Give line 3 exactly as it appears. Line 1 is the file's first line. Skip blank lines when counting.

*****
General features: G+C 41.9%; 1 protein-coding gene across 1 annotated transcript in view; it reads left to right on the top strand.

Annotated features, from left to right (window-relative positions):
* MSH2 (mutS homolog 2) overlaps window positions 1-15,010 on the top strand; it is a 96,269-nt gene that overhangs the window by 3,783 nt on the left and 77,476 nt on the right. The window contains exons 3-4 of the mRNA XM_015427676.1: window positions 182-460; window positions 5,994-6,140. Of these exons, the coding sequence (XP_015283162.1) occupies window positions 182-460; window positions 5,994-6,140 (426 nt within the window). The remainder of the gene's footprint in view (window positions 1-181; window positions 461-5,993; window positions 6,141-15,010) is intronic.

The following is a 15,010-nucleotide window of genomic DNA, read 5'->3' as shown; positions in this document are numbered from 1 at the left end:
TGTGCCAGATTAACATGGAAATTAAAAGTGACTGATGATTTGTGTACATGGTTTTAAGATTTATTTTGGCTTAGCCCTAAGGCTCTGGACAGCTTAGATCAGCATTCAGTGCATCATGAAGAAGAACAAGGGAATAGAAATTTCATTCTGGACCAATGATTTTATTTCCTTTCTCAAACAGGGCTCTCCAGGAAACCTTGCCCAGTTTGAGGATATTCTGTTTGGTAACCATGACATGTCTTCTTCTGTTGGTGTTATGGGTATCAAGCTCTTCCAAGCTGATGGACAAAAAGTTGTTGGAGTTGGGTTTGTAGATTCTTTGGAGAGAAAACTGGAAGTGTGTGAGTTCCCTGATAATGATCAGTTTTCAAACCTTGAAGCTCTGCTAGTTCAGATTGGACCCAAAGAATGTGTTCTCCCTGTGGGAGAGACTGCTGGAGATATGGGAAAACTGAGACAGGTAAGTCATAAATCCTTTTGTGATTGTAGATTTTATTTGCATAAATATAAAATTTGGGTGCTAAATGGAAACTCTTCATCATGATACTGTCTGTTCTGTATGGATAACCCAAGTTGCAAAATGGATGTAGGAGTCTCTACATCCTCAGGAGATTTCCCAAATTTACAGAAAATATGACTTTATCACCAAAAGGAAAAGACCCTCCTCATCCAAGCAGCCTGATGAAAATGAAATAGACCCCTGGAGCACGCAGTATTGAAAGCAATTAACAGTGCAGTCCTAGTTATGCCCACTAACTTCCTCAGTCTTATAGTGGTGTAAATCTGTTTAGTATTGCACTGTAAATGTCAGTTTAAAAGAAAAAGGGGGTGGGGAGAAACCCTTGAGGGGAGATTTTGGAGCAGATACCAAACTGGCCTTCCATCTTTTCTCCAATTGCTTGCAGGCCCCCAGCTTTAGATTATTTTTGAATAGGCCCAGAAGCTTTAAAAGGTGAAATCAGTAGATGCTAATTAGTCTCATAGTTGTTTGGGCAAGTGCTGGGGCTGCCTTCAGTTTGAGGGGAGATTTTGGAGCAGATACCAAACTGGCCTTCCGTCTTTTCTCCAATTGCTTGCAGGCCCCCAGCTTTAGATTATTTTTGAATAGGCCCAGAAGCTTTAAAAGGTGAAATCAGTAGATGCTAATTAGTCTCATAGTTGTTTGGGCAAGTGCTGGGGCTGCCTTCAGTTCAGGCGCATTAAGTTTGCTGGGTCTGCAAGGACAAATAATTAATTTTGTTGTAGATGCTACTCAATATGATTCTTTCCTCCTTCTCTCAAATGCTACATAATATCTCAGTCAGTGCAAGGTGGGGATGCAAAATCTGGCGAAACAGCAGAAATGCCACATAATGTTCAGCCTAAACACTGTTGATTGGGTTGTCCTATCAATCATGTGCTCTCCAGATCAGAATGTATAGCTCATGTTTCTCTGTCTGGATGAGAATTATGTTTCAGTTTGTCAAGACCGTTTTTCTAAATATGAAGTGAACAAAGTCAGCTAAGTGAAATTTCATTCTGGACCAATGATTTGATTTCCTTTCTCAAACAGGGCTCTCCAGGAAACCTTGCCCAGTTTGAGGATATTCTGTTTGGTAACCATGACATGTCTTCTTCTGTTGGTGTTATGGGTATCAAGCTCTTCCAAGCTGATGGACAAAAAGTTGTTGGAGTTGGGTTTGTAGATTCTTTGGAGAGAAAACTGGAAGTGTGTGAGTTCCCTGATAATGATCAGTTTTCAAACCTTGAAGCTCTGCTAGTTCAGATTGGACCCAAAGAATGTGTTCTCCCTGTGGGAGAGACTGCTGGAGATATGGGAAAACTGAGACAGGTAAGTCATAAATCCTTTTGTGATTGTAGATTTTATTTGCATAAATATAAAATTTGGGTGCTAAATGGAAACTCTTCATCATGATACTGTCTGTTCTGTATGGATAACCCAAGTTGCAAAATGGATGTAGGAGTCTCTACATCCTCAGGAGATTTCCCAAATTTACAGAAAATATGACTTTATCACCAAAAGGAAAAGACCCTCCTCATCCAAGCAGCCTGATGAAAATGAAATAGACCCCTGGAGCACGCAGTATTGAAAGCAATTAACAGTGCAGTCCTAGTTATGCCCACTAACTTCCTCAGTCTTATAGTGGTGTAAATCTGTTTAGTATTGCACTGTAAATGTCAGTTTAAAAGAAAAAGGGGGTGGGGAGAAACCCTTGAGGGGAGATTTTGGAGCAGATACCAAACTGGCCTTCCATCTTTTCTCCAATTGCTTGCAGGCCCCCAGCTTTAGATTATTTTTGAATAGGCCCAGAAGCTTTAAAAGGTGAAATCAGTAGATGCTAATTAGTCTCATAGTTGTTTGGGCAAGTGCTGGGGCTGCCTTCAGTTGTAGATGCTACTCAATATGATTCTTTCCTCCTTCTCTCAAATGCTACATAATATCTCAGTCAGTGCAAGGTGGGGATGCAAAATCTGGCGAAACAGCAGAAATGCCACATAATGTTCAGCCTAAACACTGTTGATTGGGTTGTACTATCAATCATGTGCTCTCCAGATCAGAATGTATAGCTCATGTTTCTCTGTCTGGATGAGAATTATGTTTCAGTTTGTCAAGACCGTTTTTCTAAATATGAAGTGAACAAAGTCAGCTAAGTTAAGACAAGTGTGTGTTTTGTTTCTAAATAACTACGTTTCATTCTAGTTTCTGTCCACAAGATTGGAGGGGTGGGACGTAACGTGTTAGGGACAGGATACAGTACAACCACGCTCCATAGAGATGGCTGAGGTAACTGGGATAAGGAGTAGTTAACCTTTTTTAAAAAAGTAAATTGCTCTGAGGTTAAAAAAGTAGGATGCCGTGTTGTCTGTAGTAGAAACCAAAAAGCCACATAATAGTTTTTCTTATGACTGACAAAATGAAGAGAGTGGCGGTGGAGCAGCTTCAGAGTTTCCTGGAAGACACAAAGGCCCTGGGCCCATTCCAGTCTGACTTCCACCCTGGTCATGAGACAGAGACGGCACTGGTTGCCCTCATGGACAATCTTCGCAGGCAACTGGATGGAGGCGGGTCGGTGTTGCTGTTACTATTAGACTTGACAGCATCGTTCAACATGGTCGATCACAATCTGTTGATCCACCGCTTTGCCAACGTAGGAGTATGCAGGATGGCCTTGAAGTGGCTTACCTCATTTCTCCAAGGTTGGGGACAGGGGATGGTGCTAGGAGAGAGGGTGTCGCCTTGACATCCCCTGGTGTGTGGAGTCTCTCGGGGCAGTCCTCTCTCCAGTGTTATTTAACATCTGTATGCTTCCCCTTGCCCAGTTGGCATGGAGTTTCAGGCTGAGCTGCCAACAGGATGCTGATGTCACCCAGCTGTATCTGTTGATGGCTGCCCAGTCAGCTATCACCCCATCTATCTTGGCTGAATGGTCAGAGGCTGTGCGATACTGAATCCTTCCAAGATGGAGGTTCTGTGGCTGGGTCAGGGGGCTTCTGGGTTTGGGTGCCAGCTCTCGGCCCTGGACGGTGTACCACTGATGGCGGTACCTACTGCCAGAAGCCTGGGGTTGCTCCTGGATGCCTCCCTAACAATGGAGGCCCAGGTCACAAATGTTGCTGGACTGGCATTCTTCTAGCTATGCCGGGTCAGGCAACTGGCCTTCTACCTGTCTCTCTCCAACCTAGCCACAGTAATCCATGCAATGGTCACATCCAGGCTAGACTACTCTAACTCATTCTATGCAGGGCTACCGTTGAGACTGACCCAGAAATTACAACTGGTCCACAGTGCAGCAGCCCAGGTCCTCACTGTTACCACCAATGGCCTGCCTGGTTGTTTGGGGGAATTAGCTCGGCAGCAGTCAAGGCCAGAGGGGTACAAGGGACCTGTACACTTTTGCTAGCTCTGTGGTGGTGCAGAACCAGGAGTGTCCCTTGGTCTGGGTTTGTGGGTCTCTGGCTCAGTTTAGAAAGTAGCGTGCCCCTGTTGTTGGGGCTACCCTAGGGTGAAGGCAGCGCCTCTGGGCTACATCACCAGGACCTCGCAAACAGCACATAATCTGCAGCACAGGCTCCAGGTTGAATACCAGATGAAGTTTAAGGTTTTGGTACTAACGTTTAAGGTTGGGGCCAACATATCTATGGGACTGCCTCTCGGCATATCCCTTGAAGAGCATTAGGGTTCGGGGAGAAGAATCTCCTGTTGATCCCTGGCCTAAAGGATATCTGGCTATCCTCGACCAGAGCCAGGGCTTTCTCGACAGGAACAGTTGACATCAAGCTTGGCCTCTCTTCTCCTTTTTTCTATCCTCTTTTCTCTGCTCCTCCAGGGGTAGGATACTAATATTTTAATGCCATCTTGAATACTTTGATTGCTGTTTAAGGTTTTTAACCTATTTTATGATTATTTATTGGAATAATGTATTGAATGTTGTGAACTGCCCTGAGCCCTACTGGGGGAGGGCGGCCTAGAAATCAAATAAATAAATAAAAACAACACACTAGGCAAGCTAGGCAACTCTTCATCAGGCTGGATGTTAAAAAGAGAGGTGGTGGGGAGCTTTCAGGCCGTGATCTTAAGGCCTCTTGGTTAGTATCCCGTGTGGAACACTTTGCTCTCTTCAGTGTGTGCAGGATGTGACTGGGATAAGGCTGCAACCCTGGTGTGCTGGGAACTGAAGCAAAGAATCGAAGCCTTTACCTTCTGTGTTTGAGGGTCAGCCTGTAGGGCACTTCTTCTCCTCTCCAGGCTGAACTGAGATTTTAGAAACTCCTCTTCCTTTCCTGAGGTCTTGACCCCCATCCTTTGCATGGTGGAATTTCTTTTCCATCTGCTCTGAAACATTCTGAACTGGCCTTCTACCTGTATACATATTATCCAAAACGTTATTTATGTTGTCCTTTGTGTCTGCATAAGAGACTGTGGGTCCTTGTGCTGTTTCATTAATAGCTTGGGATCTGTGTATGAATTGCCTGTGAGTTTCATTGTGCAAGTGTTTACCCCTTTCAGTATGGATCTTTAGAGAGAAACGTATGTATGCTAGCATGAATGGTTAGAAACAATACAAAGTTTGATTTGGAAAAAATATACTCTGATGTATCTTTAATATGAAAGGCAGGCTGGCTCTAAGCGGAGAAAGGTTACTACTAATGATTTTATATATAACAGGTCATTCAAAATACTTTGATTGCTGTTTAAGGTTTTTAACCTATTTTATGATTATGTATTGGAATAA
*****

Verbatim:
* MSH2 (mutS homolog 2) overlaps window positions 1-15,010 on the top strand; it is a 96,269-nt gene that overhangs the window by 3,783 nt on the left and 77,476 nt on the right. The window contains exons 3-4 of the mRNA XM_015427676.1: window positions 182-460; window positions 5,994-6,140. Of these exons, the coding sequence (XP_015283162.1) occupies window positions 182-460; window positions 5,994-6,140 (426 nt within the window). The remainder of the gene's footprint in view (window positions 1-181; window positions 461-5,993; window positions 6,141-15,010) is intronic.